The default settings for the suppliers are different. Be sure to set this width value in the shopping parameters. The default setting can reset with page refreshes; take care.
 

Outside Diameter

The suppliers' listings may give a choice of diameters.
These values can refer to the size of the flange on the pulley, not the pitch diameter.
The flanges can be a variety of sizes. The range of sizes is small and will not affect the performance of these machines. This flange diameter can be ignored when choosing a pulley for these machines.
 

Timing Belts

The belts are listed by pitch, width, and length.
All XL belts in the machines are 3/8 inch wide.

The number of teeth on the belt will determine its length, just as the number of teeth on a pulley will determine its diameter.

The plans give belt size values in terms of length or number of teeth or both.
Again, one value will mandate the other value, and both values are listed by the vendors.

All XL belts specified in the 18x24, 25x25 and 24x48 plans are closed ended; this means they are a loop like a fan belt.
All belts used on the machines are single sided; they only have teeth on one side.

The belts are available in a variety of materials and tension members or reinforcement cords. Each has its advantages and disadvantages.

For these machines, shopping by price has served well. The performance differences between the different belts on these machines have proved to be virtually nonexistent.

Some suppliers only sell one type of belt, which usually has fiberglass cords. These machines use larger idlers to help lessen the stress on the fiberglass cords that results from excess flexing.
 

Enlarging Pulleys' Bores

The bores of aluminum pulleys can be drilled over-sized. This can be handy when the proper sized bore is out of stock, or a small leadscrew is upgraded to a larger one.

When drilling-out the bore, incrementally step up the drill bit sizes to help ensure that the hole remains centered in the pulley. Remove the set screws before drilling.

When a vise and/or drill press are unavailable, wrap the teeth of the pulley with a number of layers of tape, and clamp the pulley with Vise Grips or similar, and drill the bore. Take care not to scuff the pulley's teeth. Moderately damaged teeth can be cleaned with a file.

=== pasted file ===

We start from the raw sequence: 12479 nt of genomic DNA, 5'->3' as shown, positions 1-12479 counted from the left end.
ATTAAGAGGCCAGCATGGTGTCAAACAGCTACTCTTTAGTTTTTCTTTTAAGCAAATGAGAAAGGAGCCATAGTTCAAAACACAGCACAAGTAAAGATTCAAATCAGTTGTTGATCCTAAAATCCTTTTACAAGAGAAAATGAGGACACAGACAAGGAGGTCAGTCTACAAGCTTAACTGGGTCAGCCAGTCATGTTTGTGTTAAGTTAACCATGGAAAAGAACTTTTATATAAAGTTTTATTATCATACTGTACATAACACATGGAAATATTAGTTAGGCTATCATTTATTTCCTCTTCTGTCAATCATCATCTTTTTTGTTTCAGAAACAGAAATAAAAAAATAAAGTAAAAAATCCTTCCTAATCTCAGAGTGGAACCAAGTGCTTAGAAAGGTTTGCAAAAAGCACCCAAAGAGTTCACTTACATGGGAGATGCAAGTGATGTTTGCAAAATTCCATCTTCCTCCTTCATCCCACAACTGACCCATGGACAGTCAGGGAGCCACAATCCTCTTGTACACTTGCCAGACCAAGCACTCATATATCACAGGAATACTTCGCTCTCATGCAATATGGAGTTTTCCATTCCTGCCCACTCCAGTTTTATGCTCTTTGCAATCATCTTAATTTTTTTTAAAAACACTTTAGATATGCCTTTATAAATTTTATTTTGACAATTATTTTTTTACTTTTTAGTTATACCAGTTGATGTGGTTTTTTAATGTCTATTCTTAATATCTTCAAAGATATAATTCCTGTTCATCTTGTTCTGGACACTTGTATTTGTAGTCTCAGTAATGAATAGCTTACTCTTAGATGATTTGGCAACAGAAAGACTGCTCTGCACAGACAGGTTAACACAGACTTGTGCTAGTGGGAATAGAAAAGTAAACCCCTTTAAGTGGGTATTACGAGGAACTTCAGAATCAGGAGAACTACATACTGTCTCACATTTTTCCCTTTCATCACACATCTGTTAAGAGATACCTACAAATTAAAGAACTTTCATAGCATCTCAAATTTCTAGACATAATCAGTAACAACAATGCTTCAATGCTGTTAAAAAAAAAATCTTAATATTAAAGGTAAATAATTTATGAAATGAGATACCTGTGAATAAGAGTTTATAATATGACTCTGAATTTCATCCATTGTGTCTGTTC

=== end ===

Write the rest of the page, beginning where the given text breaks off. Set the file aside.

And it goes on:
There may not be enough hub left for the set screw to grab. Drill and tap a hole through the toothed section of the pulley for the set screw.

Note: 12mm is a standard size of leadscrew found outside of the US. Pulleys with this size bore can be hard to find in XL pitch.
Drilling-out the bore of an aluminum imperial sized XL pulley will work.

The belt and the ¼" bore stepper pulley can remain the imperial part numbers listed in the plans.
 

Keeping Pulleys Tight

Pulleys' set screws can work loose, which will cause backlash.

A tiny amount of play can cause a significant amount of lash. The evidence of this lash can be out of round circles or uneven corners in the work.

The cause can be hard to find when not looking specifically at the pulley and its fit on the stepper or leadscrew. The set screw can hold tightly enough to feel as though it is tight, but it can be just loose enough to slip a fraction. The slipping can be too small to feel by turning the pulley by hand when parts are assembled.

The pulleys often have tiny set screws that are very difficult to tighten. A solution is to tap the set screw's holes to a larger size. #10-32 has worked well in this shop. #8-32 has also worked, but the larger #10 screws are easier to tighten.

When installing the pulleys on shafts that have a flattened surface, as found on some steppers, wiggle the pulley as the set screw is tightened. This will help ensure that the set screw is well seated onto the flat.
It is easy to tighten the set screw at an angle to the flat, which will allow the set screw to work free and cause the problems just described.

Many pulleys only have one set screw. Drilling and tapping a hole for a second set screw can help. The second set screw is usually positioned 90 degrees from the original.

Loctite thread-locker used between the pulley and the shaft will also secure the parts, but it is extremely difficult to remove a pulley once Loctite has been applied. In this shop larger set screws are installed before thread-locker is used.
 
The 10x9 and 13x13 are direct drive. The leadscrews are directly coupled to the steppers without belts and pulleys.

The 18x24 uses belts with pulleys on the X and Y axes.
The 25x25 machine only uses a belt with pulleys on the chassis axis; its other axes are direct drive.

The 24x48 uses belts and pulleys on all axes for all configurations.